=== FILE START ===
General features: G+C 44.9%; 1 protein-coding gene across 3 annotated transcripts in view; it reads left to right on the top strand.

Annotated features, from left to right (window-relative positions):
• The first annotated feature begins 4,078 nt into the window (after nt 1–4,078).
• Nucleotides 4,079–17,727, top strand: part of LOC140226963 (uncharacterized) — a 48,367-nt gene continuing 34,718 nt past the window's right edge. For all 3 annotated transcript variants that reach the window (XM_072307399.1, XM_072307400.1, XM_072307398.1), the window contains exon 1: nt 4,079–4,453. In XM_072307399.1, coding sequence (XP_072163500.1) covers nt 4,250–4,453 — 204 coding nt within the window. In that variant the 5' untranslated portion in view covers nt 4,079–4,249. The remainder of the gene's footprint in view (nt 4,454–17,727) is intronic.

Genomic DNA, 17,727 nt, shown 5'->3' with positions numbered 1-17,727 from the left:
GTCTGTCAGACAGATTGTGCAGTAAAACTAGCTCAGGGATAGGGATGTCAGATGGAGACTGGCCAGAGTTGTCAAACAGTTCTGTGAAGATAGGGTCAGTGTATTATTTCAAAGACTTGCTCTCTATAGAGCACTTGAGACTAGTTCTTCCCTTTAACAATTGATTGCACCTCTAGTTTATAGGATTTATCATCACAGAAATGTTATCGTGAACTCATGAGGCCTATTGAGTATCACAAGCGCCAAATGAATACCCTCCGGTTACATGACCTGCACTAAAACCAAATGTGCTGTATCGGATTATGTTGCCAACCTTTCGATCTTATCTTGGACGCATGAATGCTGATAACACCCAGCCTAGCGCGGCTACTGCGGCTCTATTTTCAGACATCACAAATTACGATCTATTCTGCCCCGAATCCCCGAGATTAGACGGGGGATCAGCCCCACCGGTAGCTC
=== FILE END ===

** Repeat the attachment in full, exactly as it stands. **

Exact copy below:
General features: G+C 44.9%; 1 protein-coding gene across 3 annotated transcripts in view; it reads left to right on the top strand.

Annotated features, from left to right (window-relative positions):
• The first annotated feature begins 4,078 nt into the window (after nt 1–4,078).
• Nucleotides 4,079–17,727, top strand: part of LOC140226963 (uncharacterized) — a 48,367-nt gene continuing 34,718 nt past the window's right edge. For all 3 annotated transcript variants that reach the window (XM_072307399.1, XM_072307400.1, XM_072307398.1), the window contains exon 1: nt 4,079–4,453. In XM_072307399.1, coding sequence (XP_072163500.1) covers nt 4,250–4,453 — 204 coding nt within the window. In that variant the 5' untranslated portion in view covers nt 4,079–4,249. The remainder of the gene's footprint in view (nt 4,454–17,727) is intronic.

Genomic DNA, 17,727 nt, shown 5'->3' with positions numbered 1-17,727 from the left:
GTCTGTCAGACAGATTGTGCAGTAAAACTAGCTCAGGGATAGGGATGTCAGATGGAGACTGGCCAGAGTTGTCAAACAGTTCTGTGAAGATAGGGTCAGTGTATTATTTCAAAGACTTGCTCTCTATAGAGCACTTGAGACTAGTTCTTCCCTTTAACAATTGATTGCACCTCTAGTTTATAGGATTTATCATCACAGAAATGTTATCGTGAACTCATGAGGCCTATTGAGTATCACAAGCGCCAAATGAATACCCTCCGGTTACATGACCTGCACTAAAACCAAATGTGCTGTATCGGATTATGTTGCCAACCTTTCGATCTTATCTTGGACGCATGAATGCTGATAACACCCAGCCTAGCGCGGCTACTGCGGCTCTATTTTCAGACATCACAAATTACGATCTATTCTGCCCCGAATCCCCGAGATTAGACGGGGGATCAGCCCCACCGGTAGCTC